It’s been over 25 years since the Americans with Disabilities Act became law. At the time, the focus was on people whose physical impairments were readily apparent: blindness, wheelchair bound, or ailments that prevented them from accessing and using a space like able-bodied people could. ADA solutions back then were advertised for the old and infirm, but times have definitely changed!
ADA Bathroom Plan
Today, bathroom plans based on ADA recommendations and requirements help not just people with significant disabilities, but those with minor or no disability at all. If you’re adding on a master suite or remodeling your home’s existing bathroom, it’s worth seriously considering the range of ADA-compliant layouts, no matter what your age.
When designing a new bathroom, we prefer to use the term “universal design” for the ADA features that are included. For this post, we want to talk about how a bathroom layout that’s based on ADA guidelines will create a beautiful space that can be used by anyone who lives in or visits your greater St. Louis area home. While there’s no obligation to follow ADA code, we think the benefits add value and enjoyment to your home.
How an ADA Bathroom Plan Measures Up
The prevailing aspect of an ADA bathroom plan is measurement and the spacing of various elements and features. The room should be easy to access, clutter-free, well lit, and vented for good circulation. When planning your ADA inspired bathroom remodel, think in terms of what’s needed to keep someone steady on their feet while wet and what allows them to easily access fixtures and faucets.
- Circulation is one of the most important aspects of universal design. An ADA bathroom plan requires a 60-inch minimum diameter clear circle. This allows anyone to move around freely to access fixtures, even if the person is in a wheelchair. There must be clear space in front of the sink (which should measure at least 30×48 inches, and toilets require 48 inches of front clear space. Bathtubs must have a 30-inch wide clear space that runs the entire length of the tub.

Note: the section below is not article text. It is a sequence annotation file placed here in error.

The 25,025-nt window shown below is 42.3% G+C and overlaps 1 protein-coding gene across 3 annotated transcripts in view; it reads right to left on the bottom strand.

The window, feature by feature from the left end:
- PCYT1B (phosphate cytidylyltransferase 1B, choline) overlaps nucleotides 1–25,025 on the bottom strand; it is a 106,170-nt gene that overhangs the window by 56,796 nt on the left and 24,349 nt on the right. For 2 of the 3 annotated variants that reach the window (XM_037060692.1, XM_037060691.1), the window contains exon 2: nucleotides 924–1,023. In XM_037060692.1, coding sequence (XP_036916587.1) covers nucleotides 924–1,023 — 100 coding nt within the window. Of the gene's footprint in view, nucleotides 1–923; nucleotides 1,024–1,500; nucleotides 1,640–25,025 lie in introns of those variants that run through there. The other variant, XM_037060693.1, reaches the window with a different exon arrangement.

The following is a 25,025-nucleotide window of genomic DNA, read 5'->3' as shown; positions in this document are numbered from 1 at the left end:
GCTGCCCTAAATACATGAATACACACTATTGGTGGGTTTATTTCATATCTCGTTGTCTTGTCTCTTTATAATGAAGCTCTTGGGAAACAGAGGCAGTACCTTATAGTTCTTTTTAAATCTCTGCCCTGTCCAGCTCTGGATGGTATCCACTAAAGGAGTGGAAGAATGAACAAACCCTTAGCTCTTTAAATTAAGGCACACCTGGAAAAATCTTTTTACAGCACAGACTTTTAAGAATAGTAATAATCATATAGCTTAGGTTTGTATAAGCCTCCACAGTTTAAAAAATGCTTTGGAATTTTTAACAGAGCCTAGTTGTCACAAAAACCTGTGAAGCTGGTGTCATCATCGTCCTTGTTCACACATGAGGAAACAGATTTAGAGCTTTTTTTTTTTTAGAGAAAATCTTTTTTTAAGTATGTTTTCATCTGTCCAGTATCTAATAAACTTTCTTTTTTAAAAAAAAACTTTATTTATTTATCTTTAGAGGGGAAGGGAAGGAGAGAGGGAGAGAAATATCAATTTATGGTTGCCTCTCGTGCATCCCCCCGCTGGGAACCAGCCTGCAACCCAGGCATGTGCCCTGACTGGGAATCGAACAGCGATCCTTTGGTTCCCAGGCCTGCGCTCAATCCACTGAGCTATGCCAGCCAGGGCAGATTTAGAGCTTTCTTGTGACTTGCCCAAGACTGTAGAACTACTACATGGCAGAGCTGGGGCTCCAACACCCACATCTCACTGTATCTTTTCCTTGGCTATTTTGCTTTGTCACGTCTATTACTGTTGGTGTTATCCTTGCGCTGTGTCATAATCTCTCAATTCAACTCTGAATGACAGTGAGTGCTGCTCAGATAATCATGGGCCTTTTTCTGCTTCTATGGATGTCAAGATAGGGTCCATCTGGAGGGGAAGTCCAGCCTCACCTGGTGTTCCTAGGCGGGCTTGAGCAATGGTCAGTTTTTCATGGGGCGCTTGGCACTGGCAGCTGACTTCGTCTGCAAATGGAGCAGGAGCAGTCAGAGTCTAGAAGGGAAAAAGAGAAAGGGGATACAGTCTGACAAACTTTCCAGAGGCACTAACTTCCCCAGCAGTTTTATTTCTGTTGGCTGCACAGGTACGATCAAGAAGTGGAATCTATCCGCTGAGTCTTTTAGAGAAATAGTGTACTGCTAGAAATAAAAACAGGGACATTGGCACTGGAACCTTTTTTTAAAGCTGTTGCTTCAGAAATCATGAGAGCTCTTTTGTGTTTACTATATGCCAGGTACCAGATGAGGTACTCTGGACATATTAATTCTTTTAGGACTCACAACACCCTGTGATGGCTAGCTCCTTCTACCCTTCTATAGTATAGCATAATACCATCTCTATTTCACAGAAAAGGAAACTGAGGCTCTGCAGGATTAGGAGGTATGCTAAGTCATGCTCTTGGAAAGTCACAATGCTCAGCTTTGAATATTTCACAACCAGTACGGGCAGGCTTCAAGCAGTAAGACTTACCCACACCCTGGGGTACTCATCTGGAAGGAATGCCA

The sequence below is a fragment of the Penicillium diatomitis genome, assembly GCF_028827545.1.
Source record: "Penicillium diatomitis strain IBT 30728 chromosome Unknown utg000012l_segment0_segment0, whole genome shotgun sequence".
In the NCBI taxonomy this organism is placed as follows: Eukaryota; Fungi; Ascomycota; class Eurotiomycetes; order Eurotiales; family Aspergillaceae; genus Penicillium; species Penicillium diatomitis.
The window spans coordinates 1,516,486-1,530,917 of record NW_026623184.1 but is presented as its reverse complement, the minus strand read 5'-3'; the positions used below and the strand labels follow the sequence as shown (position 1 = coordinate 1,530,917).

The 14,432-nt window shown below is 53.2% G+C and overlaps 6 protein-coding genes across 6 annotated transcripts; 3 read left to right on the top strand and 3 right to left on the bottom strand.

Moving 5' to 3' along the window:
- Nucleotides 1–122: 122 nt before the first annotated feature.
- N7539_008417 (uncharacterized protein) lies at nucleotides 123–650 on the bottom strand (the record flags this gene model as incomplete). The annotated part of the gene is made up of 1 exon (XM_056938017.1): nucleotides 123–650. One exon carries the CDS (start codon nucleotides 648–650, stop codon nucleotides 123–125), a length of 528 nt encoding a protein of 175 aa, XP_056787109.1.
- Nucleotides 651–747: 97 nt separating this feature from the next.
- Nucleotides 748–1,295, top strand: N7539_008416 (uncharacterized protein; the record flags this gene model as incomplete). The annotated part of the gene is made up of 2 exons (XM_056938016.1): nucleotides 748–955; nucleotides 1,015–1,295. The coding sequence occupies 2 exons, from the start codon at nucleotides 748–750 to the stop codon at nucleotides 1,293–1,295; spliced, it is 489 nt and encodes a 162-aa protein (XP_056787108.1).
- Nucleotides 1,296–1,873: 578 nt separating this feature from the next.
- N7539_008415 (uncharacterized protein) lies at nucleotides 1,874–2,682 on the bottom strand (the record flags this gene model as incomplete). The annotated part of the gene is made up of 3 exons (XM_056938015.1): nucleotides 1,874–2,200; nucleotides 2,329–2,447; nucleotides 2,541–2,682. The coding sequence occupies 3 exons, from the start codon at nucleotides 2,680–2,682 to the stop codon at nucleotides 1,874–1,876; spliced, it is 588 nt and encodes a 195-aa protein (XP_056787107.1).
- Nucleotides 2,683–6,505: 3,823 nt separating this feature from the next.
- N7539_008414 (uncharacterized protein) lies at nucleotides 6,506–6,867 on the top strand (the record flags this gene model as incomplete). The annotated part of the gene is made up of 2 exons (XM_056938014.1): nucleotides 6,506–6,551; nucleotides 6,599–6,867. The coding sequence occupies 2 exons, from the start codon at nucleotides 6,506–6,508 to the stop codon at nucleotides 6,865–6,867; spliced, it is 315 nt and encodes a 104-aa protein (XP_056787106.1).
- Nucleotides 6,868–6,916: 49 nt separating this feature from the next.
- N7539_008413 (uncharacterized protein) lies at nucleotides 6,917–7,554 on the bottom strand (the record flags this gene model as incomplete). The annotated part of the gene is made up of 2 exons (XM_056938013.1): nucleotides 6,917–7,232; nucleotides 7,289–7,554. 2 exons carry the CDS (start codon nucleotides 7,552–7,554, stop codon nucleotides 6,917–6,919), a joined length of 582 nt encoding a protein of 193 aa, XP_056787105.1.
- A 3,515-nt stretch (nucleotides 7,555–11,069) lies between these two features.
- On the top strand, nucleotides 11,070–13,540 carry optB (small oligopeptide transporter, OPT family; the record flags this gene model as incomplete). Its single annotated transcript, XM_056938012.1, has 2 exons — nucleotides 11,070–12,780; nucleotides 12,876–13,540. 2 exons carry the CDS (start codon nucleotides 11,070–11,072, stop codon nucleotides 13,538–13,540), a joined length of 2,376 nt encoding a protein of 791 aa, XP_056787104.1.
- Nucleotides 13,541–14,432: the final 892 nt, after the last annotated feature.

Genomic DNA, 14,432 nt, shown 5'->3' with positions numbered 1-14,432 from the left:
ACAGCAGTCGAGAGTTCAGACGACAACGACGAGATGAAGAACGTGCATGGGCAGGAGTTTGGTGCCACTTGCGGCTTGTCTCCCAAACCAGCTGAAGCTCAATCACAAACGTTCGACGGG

- The location of bathroom fixtures is crucial to universal design. The top of the sink should be no more than 34 inches above the floor and have a 27-inch knee clearance. The toilet’s center should be at least 16 inches (but no more than 18 inches) from the wall. At least some of the cabinets and shelving should be within reach of a wheelchair user. ADA compliance requires that roll-in showers curbs not exceed a half inch, and be at least 36×36 inches with a seat installed along the wall across from the shower valve control.
- Doorways must be properly placed and larger than standard openings. Wheelchair access requires a clearance of at least 32 inches when the bathroom door is open at a 90-degree angle. Some people choose to have the door swing outward, but if there is adequate clearance for a wheelchair user to close the door from inside the room, a door that swings into the room is acceptable. Another good option is a pocket door.
- Grab bars help people maneuver around the room and in and out of the tub or shower. Toilets should have two grab bars installed between 33 and 36 inches from the floor: one at least 42 inches long on the side wall, and the other at least 36 inches along the back wall. Showers and bathtubs should also have grab bars.
Embracing an ADA design for your bathroom means putting aside some preconceptions, especially the idea that it’s “for old people.” It’s really about giving you a new bathroom that is as beautiful to look at as it is easy to use. To that end, all J.T. McDermott bathroom remodels include blocking for grab bars, even if you don’t immediately install them.
If you’re ready to learn more about ADA compliance options for your upcoming St. Louis bathroom remodel, or want to learn more about the design build remodeling process and how it can be the perfect solution for any of your remodeling projects, schedule a conversation with us today. We look forward to meeting with you!